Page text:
Recycling Product News Logo

AMP Robotics is working to improve hazard detection in the recyclables stream

An AMP Robotics sorter
An AMP Cortex AI robotics sorter

AMP Robotics Corp., a specialist in AI, robotics, and infrastructure for the waste and recycling industry, is working with The Happy Beetle, a Denver, Colorado-based door-to-door recycling subscription service, to improve detection and diversion of hazardous materials found in the waste stream. 

When not properly recycled or disposed of, items like propane tanks, pressurized containers, batteries, and other electronics can cause serious safety issues including fires, explosions, worker injuries, and damage to processing equipment at recycling facilities. The Happy Beetle collects these and other difficult-to-recycle materials that cannot be placed in curbside recycling bins and works with other community businesses and nonprofits to repurpose or recycle them. 

The artificial neural network of AMP's AI platform, AMP Neuron, encompasses the largest known real-world dataset of recyclable materials for machine learning, according to AMP. The company can classify more than 100 different categories and characteristics of recyclables across single-stream recycling, e-scrap, and construction and demolition debris. As part of the ongoing enrichment of its AI capabilities, AMP is improving its identification of hazards before they cause damage to recycling infrastructure. 

"Health and safety risks have been a longstanding challenge for the industry, and our commitment to modernizing recycling involves mitigating these issues," said Amanda Marrs, senior director of product, AMP Robotics. "Partnering with a local recycler like The Happy Beetle who shares our commitment to a circular economy enables us to source samples of rare hazardous materials to train and improve our neural network so we can stay ahead of the potential danger they pose to the operating environments of our materials recovery facility (MRF) customers."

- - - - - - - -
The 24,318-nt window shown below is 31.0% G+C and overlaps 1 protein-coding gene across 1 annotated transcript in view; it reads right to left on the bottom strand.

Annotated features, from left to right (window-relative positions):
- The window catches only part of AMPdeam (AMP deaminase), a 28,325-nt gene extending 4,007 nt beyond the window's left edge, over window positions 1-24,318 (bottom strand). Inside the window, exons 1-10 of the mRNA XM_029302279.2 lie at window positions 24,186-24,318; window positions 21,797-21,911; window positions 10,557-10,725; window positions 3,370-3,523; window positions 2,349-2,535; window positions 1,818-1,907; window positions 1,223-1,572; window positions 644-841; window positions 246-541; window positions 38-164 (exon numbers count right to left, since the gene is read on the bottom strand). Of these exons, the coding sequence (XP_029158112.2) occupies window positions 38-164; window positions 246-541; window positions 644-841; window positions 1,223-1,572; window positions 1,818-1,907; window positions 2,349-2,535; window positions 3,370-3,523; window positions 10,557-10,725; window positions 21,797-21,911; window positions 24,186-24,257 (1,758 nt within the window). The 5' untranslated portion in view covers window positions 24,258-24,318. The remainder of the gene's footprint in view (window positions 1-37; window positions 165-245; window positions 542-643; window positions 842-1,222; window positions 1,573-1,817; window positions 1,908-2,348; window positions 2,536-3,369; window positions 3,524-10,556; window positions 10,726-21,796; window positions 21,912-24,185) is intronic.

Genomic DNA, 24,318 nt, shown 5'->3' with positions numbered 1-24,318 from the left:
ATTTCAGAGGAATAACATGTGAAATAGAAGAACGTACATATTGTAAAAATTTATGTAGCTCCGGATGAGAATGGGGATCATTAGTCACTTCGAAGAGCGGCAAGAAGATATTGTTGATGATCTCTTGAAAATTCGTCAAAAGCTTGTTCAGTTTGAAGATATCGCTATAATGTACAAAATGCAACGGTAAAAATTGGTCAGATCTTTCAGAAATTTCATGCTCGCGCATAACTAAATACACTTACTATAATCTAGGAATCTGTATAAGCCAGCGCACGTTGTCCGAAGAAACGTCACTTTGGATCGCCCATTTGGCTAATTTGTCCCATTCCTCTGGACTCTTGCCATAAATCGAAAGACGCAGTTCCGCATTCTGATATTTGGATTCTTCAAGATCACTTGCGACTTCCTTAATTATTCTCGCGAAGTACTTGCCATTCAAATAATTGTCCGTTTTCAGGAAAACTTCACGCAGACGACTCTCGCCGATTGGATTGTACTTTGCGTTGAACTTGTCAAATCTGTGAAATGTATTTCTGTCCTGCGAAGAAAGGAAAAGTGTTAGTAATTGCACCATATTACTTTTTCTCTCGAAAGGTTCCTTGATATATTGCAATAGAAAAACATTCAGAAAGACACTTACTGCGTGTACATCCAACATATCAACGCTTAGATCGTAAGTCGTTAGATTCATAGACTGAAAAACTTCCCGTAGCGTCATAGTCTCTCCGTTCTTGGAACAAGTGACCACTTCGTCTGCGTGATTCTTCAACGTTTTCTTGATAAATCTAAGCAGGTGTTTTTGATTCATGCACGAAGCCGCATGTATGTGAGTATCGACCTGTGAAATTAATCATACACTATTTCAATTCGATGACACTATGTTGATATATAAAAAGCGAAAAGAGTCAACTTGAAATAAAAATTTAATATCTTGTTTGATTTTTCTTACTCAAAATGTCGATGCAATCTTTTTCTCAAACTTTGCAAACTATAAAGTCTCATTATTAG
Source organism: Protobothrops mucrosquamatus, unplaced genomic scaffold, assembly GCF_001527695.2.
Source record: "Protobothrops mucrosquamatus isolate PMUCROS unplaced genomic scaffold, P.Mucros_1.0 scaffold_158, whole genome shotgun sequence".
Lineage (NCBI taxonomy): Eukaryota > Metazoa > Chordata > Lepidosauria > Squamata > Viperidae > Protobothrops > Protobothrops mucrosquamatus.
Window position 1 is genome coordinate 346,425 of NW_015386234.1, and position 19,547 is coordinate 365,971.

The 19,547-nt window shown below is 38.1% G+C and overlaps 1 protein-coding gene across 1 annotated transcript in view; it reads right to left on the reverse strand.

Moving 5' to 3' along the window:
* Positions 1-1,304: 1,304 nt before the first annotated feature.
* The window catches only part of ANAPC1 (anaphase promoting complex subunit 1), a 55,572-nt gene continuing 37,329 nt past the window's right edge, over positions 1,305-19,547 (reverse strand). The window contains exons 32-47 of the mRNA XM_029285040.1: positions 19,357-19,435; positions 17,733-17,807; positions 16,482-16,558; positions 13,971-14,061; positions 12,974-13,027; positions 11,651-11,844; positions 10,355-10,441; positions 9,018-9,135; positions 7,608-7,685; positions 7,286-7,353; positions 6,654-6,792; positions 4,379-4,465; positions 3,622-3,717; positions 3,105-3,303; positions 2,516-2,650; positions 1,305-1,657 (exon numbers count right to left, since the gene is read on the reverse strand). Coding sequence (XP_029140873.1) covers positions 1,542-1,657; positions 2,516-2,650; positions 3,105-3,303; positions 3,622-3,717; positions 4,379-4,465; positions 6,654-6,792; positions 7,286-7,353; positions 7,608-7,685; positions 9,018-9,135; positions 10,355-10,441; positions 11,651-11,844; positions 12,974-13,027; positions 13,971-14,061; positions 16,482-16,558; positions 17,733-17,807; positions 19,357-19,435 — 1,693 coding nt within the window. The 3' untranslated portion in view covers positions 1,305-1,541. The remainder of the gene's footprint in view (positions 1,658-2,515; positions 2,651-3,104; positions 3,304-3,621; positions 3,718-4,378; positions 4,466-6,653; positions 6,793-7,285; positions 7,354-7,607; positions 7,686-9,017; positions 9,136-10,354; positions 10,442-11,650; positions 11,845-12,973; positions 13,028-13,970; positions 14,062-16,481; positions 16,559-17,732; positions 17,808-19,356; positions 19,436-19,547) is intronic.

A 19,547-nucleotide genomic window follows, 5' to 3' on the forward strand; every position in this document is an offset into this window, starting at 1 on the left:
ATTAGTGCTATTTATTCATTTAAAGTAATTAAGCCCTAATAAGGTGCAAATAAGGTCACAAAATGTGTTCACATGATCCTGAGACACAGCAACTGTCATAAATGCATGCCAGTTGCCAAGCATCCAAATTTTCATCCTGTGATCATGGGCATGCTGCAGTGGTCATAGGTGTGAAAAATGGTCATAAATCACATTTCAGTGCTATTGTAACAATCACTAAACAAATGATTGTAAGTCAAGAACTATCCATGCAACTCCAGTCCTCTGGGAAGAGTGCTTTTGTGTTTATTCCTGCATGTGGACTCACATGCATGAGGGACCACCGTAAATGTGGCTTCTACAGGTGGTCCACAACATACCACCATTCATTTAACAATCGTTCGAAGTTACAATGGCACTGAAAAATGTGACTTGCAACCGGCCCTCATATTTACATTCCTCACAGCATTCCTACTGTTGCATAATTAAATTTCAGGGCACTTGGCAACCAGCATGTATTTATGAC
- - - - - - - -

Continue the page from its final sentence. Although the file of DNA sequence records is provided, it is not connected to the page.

Trained with millions of examples of materials found in recycling facilities, AMP's AI enables its robotic sorting systems to identify individual pieces of material like a person does. It learns logos, shapes, textures, and more; it can recognize and pick a full array of materials found in the recycling stream—even those, like hazards, that do not belong. AMP's AI uses a simple camera that can handle different belts, lighting conditions, burden depths, and more. Using deep learning, the platform gets smarter and more accurate in its identification over time, and its intelligence compounds as it learns from the company's fleet of hundreds of deployed systems. This means all facilities with an AMP Cortex™ system benefit from an improving hazard detection capability.  

"As we aim to expand beyond the Denver metropolitan area, loaning potentially hazardous items collected from our subscribers enables AMP to better identify and remove these objects from recycling streams around the world, helping us work toward our mission of a more sustainable, circular economy on a truly global scale," said Dave Kiefner, founder, The Happy Beetle.

Company info

1500 Cherry Street, Suite A
Louisville, CO
US, 80027


Read more

Related Articles